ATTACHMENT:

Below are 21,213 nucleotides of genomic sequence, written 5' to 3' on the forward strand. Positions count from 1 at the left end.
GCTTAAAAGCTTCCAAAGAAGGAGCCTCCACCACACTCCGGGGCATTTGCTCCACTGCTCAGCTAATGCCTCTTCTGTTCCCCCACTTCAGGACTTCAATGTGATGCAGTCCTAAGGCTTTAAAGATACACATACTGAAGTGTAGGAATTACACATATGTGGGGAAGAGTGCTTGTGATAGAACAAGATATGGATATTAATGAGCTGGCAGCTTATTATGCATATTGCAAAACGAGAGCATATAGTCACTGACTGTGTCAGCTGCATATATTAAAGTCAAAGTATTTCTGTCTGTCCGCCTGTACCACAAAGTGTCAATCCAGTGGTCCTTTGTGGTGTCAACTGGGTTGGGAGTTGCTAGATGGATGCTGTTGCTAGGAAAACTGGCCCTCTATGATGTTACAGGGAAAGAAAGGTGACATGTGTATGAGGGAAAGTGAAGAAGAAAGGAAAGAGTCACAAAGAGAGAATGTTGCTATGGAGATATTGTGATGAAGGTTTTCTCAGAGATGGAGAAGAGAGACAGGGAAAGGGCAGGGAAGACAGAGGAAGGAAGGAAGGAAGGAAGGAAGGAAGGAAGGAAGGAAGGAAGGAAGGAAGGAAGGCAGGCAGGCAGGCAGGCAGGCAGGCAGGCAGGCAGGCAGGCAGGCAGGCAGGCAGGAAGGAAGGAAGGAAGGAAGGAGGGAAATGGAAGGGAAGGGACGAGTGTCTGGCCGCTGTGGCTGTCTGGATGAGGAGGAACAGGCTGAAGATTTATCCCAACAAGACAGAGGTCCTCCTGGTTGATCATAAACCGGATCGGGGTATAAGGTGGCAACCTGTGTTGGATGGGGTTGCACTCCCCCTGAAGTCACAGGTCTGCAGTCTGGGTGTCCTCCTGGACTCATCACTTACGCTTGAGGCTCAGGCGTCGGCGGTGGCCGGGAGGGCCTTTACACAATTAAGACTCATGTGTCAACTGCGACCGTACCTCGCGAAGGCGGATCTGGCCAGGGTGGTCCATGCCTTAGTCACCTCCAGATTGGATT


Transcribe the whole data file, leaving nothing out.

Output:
Below are 21,213 nucleotides of genomic sequence, written 5' to 3' on the forward strand. Positions count from 1 at the left end.
GCTTAAAAGCTTCCAAAGAAGGAGCCTCCACCACACTCCGGGGCATTTGCTCCACTGCTCAGCTAATGCCTCTTCTGTTCCCCCACTTCAGGACTTCAATGTGATGCAGTCCTAAGGCTTTAAAGATACACATACTGAAGTGTAGGAATTACACATATGTGGGGAAGAGTGCTTGTGATAGAACAAGATATGGATATTAATGAGCTGGCAGCTTATTATGCATATTGCAAAACGAGAGCATATAGTCACTGACTGTGTCAGCTGCATATATTAAAGTCAAAGTATTTCTGTCTGTCCGCCTGTACCACAAAGTGTCAATCCAGTGGTCCTTTGTGGTGTCAACTGGGTTGGGAGTTGCTAGATGGATGCTGTTGCTAGGAAAACTGGCCCTCTATGATGTTACAGGGAAAGAAAGGTGACATGTGTATGAGGGAAAGTGAAGAAGAAAGGAAAGAGTCACAAAGAGAGAATGTTGCTATGGAGATATTGTGATGAAGGTTTTCTCAGAGATGGAGAAGAGAGACAGGGAAAGGGCAGGGAAGACAGAGGAAGGAAGGAAGGAAGGAAGGAAGGAAGGAAGGAAGGAAGGAAGGAAGGAAGGAAGGCAGGCAGGCAGGCAGGCAGGCAGGCAGGCAGGCAGGCAGGCAGGCAGGCAGGCAGGAAGGAAGGAAGGAAGGAAGGAGGGAAATGGAAGGGAAGGGACGAGTGTCTGGCCGCTGTGGCTGTCTGGATGAGGAGGAACAGGCTGAAGATTTATCCCAACAAGACAGAGGTCCTCCTGGTTGATCATAAACCGGATCGGGGTATAAGGTGGCAACCTGTGTTGGATGGGGTTGCACTCCCCCTGAAGTCACAGGTCTGCAGTCTGGGTGTCCTCCTGGACTCATCACTTACGCTTGAGGCTCAGGCGTCGGCGGTGGCCGGGAGGGCCTTTACACAATTAAGACTCATGTGTCAACTGCGACCGTACCTCGCGAAGGCGGATCTGGCCAGGGTGGTCCATGCCTTAGTCACCTCCAGATTGGATT